Clyde and Leonore

Clyde and Leonore were taking me with them to a gathering held in Clyde’s home church, at Plainview. Clyde was on the board of trustees at the church where I had begun as the pastor. A licensed lay minister, I was called, in those days. Clyde had been the first person ever to introduce me as his pastor: This is Mary, our pastor. These had been sweet words to the ear of a first-time minister unsure of her place in the world.

But it was Leonore, on this day, looking out the passenger side window, who told me of her cousin, whose name I have now forgotten. The cousin likes to come to visit and always says what beautiful country surrounds the town of Plainview. To some, the idea of looking out over a grassy plain is too…plain; they think of a view as mountains, forests, rivers, although a lake or even a pond is nice enough.

“She sees everything,” Leonore said. I could wish the same, to see everything, to be attentive. All my life I have known there is far more beauty around me than I could ever take in. Perhaps this knowledge comes from when I was ten years old and finally fitted for eyeglasses. Astounding, to see things clearly and all at once. But Leonore’s cousin, whoever she is, surely has that gift of mindfulness.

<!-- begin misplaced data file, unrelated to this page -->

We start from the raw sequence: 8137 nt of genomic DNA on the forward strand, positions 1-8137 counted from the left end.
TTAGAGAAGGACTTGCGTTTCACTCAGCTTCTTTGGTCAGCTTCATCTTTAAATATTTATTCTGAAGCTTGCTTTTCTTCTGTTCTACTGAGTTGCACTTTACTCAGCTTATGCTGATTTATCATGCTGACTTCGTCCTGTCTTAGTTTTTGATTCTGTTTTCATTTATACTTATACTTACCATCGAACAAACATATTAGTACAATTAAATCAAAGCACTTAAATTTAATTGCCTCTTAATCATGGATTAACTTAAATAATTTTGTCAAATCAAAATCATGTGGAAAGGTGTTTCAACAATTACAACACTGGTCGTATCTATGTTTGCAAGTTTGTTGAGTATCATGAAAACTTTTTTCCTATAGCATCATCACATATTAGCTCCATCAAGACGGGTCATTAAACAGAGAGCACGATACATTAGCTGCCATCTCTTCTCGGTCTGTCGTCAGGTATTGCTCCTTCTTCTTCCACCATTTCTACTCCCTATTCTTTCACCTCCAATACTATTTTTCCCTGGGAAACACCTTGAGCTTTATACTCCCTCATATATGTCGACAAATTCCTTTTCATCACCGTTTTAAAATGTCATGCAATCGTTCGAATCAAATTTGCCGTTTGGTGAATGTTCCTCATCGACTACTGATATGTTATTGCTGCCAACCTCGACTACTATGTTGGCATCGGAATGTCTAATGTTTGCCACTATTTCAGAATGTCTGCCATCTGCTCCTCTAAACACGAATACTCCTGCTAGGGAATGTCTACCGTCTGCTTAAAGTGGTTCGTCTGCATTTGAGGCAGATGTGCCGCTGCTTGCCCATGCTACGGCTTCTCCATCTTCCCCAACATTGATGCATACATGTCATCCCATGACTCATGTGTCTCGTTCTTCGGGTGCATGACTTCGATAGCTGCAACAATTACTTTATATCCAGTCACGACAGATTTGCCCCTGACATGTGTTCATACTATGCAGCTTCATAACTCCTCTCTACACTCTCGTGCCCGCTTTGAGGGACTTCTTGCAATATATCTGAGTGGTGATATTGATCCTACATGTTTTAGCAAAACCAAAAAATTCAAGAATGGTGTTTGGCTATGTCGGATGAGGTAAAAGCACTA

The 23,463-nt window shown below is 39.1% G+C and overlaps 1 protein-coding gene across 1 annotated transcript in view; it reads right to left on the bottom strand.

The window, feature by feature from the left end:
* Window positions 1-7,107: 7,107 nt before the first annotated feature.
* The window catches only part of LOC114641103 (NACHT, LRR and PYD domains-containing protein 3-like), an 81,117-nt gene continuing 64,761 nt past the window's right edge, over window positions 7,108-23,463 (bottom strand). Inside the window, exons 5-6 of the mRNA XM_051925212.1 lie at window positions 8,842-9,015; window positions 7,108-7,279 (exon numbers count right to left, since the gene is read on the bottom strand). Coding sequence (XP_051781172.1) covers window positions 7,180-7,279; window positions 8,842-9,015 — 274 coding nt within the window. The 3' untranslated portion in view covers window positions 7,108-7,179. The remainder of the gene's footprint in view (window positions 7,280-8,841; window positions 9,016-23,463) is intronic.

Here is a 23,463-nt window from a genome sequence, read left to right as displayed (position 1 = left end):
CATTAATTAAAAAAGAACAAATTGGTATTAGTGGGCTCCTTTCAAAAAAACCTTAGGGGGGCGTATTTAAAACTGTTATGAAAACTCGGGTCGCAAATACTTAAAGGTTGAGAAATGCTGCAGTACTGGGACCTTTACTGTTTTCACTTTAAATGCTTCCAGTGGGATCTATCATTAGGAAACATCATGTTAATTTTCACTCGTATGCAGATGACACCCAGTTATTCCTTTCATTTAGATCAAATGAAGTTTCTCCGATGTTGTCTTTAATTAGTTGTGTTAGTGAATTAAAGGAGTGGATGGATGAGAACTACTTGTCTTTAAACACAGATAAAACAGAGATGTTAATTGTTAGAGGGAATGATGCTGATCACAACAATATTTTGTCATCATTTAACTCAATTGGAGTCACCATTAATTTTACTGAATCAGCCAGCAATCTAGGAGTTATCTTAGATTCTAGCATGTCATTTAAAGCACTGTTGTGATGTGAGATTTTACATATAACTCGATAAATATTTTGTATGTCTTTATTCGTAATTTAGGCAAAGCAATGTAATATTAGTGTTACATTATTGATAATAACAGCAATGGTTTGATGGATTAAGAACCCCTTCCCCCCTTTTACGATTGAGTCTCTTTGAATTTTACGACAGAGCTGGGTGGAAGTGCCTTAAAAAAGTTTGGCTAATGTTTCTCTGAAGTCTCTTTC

From this came the poem, which first appeared in Nebraska Life Magazine and is the first poem in my chapbook, The Zebra’s Friend.

Near Plainview, Nebraska

Leonore’s cousin,
Leonore says,
sees everything—
and although
she lives away,
thinks this part
of the country
very beautiful.
So we look again
about us and agree
that it is.
I ponder this
for days:
how that someone
unknown to me
by such seeing
made me see
beauty in the eye
of the beholder,
if not altogether
everything.

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